In the water for some 10 minutes at this point, we began to shout for Bob. Eventually hearing our pleas, Bob and Heater pulled along side and I grabbed hold of their canoe telling them to take us to shore; any shore. Bob and Heater battled the currents and headed for an island in the middle of the river. I tried to hold firmly but began to feel my grip slip. I was so tired. I just wanted to rest, but others were counting on me. I was able to hold long enough to get to shore and collapsed face down in the mud shaking uncontrollably from hypothermia. I lay exhausted in the mud for a couple of minutes while Phil wandered about aimlessly muttering nonsense.

I got my bearings together enough to realize that my clothes were wet and keeping me cold so I began to undress. I took off my pack and my shell, which at this point was keeping water in rather than out, and joined the others in search for wood to get a fire started. Phil was still fully dressed and shivering uncontrollably, but eventually was able to understand that the clothes were doing him no favors at this point, and stripped as well.

Richard! Where was Richard?!? Upon last sighting, he was clinging to a small tree in heavy surf maybe 30 minutes ago. We told Bob that he and Heater needed to get back in the boat and go try to find him. They balked, but Richard would surely die if nobody went back out for him. As we stood on the shore discussing this, Richard floated right by the island at a good clip, waving his hands over his head, so Bob and Heater went in pursuit, hoping to reach him before he reached the falls. As the two paddled off, Brad, Kathleen, Phil and Myself attempted to get a fire started with wet lighters, paper and wood. Another 10 or so minutes and Richard was back on soggy land (but at least it was land) with his 2 rescuers while we still worked with the wet supplies to get some warmth. Richard casually walked up chuckling, which irratated both Phil and myself as we were in the water less than half the time he was, but he was much better insulated and dint even appear to be cold. Eventually we got the fire going good enough to dry some larger logs and before we knew it, the warmth began to soak in. Our clothes were hung on sticks around the fire to dry as we traded stories, food, smokes and beverages that somehow stayed dry up to this point in the night. We sat half naked on stumps and logs, telling trivial stories and making small talk. There is something implied, and you all know you just shared something big. Its something that only a person who has shared a near death experience with others can relate to. We sat around the fire waiting for the sun to rise so we might be able to find a land mark and see where we were on the river.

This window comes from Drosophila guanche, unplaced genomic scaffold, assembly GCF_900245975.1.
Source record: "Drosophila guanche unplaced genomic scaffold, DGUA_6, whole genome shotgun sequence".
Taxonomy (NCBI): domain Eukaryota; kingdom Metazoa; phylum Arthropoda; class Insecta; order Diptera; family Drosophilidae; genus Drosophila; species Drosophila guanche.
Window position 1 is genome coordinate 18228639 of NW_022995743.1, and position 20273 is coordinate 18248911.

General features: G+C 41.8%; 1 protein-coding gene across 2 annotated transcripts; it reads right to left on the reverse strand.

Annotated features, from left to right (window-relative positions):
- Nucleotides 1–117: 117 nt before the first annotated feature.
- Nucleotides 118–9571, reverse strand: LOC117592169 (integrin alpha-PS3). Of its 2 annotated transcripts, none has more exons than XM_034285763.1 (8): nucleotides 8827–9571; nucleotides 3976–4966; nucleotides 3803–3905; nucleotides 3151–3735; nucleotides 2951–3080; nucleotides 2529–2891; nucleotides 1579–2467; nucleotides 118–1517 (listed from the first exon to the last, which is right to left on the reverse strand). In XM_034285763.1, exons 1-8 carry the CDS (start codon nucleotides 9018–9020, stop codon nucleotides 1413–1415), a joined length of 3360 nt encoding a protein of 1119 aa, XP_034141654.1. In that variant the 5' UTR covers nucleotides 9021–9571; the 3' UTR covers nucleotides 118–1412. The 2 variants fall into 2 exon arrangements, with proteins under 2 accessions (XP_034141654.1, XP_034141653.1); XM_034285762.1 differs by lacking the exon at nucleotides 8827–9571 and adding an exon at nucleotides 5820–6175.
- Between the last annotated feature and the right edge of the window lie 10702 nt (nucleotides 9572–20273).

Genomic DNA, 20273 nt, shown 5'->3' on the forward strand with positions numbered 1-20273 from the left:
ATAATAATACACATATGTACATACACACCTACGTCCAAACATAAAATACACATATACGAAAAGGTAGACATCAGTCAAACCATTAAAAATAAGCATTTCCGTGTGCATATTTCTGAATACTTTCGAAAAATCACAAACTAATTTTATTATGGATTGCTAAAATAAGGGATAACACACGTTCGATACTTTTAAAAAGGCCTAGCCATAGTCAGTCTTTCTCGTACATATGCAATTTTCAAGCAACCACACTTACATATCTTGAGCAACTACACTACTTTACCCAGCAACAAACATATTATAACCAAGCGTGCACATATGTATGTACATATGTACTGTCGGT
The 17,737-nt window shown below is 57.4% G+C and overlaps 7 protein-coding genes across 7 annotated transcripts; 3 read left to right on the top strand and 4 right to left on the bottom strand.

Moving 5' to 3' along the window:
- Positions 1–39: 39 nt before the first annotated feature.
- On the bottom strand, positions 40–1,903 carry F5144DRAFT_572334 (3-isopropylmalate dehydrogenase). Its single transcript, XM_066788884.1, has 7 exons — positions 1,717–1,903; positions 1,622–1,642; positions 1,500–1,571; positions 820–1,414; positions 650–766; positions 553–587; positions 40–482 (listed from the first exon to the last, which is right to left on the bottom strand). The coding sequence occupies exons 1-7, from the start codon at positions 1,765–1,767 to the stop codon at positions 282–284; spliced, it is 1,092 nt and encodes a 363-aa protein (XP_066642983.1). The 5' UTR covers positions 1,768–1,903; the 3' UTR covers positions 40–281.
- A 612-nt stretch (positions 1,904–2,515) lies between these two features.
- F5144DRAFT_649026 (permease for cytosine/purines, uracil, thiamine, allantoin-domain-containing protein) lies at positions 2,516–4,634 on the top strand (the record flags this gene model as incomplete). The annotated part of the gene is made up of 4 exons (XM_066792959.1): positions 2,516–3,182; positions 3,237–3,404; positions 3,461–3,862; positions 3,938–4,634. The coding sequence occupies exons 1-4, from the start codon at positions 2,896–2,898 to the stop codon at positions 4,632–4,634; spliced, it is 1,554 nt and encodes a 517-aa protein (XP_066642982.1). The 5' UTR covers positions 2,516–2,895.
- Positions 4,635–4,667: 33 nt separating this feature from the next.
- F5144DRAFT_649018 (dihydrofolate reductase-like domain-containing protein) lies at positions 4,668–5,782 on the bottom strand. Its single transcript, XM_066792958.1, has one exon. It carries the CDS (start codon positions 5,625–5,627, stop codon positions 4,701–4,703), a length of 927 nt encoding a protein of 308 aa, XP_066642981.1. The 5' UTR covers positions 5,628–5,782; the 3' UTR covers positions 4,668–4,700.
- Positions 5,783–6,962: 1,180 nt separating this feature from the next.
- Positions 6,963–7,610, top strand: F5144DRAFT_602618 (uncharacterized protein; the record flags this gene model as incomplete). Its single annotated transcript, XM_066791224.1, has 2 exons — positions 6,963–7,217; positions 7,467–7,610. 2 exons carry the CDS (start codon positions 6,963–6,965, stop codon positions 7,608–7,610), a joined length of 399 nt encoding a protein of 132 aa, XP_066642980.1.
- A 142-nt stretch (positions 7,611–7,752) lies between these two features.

As the sun began to rise, we dressed ourselves in our toasty clothes and piled into the 3 remaining boats and paddled across the river to float along to shore and watch for a pull out which had been marked with some bags tied in trees. Not even 5 minutes had passed before we found our pullout, which was Swainslock and the last pullout before coming to the falls. We pulled our canoes ashore and carried them back to the lot where some more smoke were had and some photos taken before heading back upstream to fetch the other cars. We parted ways; most of us to bed, while Kay went off to graduation, never to be seen again.

2 comments:

  1. Oh, memories...

    Brings me right back there.

    ReplyDelete
  2. misty water colored memories....

    ReplyDelete